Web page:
"If you encourage something, you get more of it. If you discourage something, you get less of it." Whoever first said that deserves a medal for putting to words one of the most profoundly important elements of human nature. Human beings respond-and often powerfully-to both incentives and disincentives. … more

School Districts: Is Less More?

Does the number of school districts, at over 560, create an obstacle or a tool for the job of putting into place true educational reforms? … more

Central Banks and Interest Rates

What is the significance of interest rates? What happens when the Federal Reserve fiddles with them? Who is affected and how when the rates are raised? … more

A New Direction for Education Reform

The intellectual battle for school choice has been won, but which path should we follow to facilitate greater choice--vouchers or tax credits? … more

Separation of Powers

Has John Engler's tenure in the office of governor altered the balance of power between the legislative and executive branches of government and if so, has that change been good or bad? … more

Government, the Media, and Youth Violence

To what extent can youth violence be attributed to violence in media and is there a role for government to play in minimizing the exposure of youth to violent material? … more

Laissez Faire and Economic Growth

What is "laissez-faire" and why is it considered to be best for economic growth? … more

Environmental Protection and Economic Growth

Can environmental protection be balanced with the need for economic growth? … more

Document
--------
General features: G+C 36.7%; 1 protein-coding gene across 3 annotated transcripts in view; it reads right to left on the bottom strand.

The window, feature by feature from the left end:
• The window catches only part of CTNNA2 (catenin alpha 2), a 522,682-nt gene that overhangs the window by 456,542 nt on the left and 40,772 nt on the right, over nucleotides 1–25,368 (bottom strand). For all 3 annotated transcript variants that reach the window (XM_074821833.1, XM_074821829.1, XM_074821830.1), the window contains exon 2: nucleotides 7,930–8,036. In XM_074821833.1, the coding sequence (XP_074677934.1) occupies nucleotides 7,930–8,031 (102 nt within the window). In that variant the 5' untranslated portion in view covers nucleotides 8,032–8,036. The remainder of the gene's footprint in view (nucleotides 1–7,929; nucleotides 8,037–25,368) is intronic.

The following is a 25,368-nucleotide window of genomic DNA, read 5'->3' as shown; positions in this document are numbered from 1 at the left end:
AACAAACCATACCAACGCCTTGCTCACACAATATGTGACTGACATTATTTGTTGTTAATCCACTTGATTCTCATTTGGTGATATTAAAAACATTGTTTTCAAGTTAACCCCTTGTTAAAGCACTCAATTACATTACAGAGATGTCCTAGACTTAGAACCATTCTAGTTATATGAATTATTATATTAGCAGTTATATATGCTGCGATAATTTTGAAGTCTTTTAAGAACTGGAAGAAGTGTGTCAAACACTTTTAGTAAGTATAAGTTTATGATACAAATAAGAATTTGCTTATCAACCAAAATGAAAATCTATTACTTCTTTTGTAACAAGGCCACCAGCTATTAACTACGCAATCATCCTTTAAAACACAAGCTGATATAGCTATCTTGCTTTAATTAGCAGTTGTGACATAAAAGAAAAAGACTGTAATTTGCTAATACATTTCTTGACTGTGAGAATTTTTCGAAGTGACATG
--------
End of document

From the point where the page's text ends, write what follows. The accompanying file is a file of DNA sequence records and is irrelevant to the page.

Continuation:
Jeffords's False Parallel

Public Money for Private Charity?

President Bush is right to recognize the fruitful role of America's private charities. But placing them on the federal dole risks undermining the independence that makes them so effective in the first place. … more

Greenspan and Gold

Was there some value in the gold standard that has been lost, and would there be any merit in re-establishing it in some way? … more

Thinking Through a Successful Think Tank

How much thought should go into starting and operating a successful free market think tank? … more

The Appeal of Socialism

Most economists now seem to agree that socialism as an economic theory is seriously flawed. So how do you explain the continuing embrace, by both major American political parties, of some form of socialism? … more

Does the President Run the Economy?

Striking at the Root

To make progress in creating and sustaining a free and prosperous society, reformers must first correct many deeply rooted problems in labor law and in our education system. … more